Black and white photographic print depicting a Queen Elizabeth Class British Monitor, referred to in the inscription as 'Queen Elizabeth's Bull Dogs'. There were five Queen Elizabeth battleships in total, the lead being named after Queen Elizabeth I of England and launched in 1913. The other battleships in this class were the H.M.S Warspite, Valiant, Barham and Malaya. The Queen Elizabeth Class had superior speed and firepower to her German counterparts and is considered be to the first of the fast battleships.

Attached to a small notebook used as a photograph album, containing 55 black and white photographs of ANZAC soldiers in Egypt, Mudros and Gallipoli during World War I. The photographs were taken by an Australian soldier, Sergeant John Lord or a fellow soldier (to be verified). John Lord served in the 13th Field Ambulance and returned to Australia shortly after the end of the War in 1919.

The album was one of many souvenirs brought back to Australia after World War I by Lord. Part of a larger collection of photograph albums, images, documents and World War I memorabilia donated by John Lord to Museum Victoria.

Description of Content

What appears to be the mid-section of a warship (due to presence of weapons on deck). There are figures in the foreground, with their backs to the camera, who appear to be on a different vessel looking across at the ship depicted.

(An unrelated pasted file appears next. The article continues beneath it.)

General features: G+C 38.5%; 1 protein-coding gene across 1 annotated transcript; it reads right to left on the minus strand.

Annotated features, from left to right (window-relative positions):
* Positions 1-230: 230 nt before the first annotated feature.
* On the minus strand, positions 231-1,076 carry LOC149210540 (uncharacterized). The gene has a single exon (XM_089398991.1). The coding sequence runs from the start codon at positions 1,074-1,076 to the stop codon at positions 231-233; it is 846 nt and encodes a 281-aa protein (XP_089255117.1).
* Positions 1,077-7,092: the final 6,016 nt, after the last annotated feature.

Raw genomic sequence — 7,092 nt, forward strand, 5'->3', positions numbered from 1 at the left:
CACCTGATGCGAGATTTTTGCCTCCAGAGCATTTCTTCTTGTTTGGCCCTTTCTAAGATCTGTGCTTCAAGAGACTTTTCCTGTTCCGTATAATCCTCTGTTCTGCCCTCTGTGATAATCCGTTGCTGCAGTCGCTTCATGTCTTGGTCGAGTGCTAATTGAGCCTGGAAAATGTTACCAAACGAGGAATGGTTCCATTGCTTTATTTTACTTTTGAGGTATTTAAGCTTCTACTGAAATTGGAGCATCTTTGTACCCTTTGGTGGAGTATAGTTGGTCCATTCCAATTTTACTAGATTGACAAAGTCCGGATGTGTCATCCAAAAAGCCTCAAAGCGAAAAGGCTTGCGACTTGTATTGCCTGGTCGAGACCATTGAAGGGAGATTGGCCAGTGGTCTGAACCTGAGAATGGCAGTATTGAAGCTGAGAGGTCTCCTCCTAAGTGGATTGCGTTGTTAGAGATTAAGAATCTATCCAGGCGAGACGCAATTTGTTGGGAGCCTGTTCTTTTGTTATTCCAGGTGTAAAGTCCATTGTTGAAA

Physical Description

Black and white photograph, mounted in a small, blue, army-issued notebook used as a photograph album.


This photograph is in a very significant album which includes a number of excellent photographs of Australian soldiers at Gallipoli and surrounding areas. Some of these are particularly clear and well-composed - for example, 'Rest Gully Anzac' shows hundreds of soldiers sitting and standing around talking and a valley with lots of dugouts and shelters. 'Old Kit etc at Anzac Ordnance Stores 1915' is another clear photograph, ,showing rubbish that the Anzacs generated at Gallipoli. Many of the photographs were taken when the weather was hot, but there are also a number of images taken in the snow. Another, 'Extreme Right of Anzac' demonstrates the steepness of the terrain and the mixture of clothing that the soldiers wore. All of the photographs appear to have been taken at times when the photographer was 'off duty', since the images are of the landscape or soldiers at rest.

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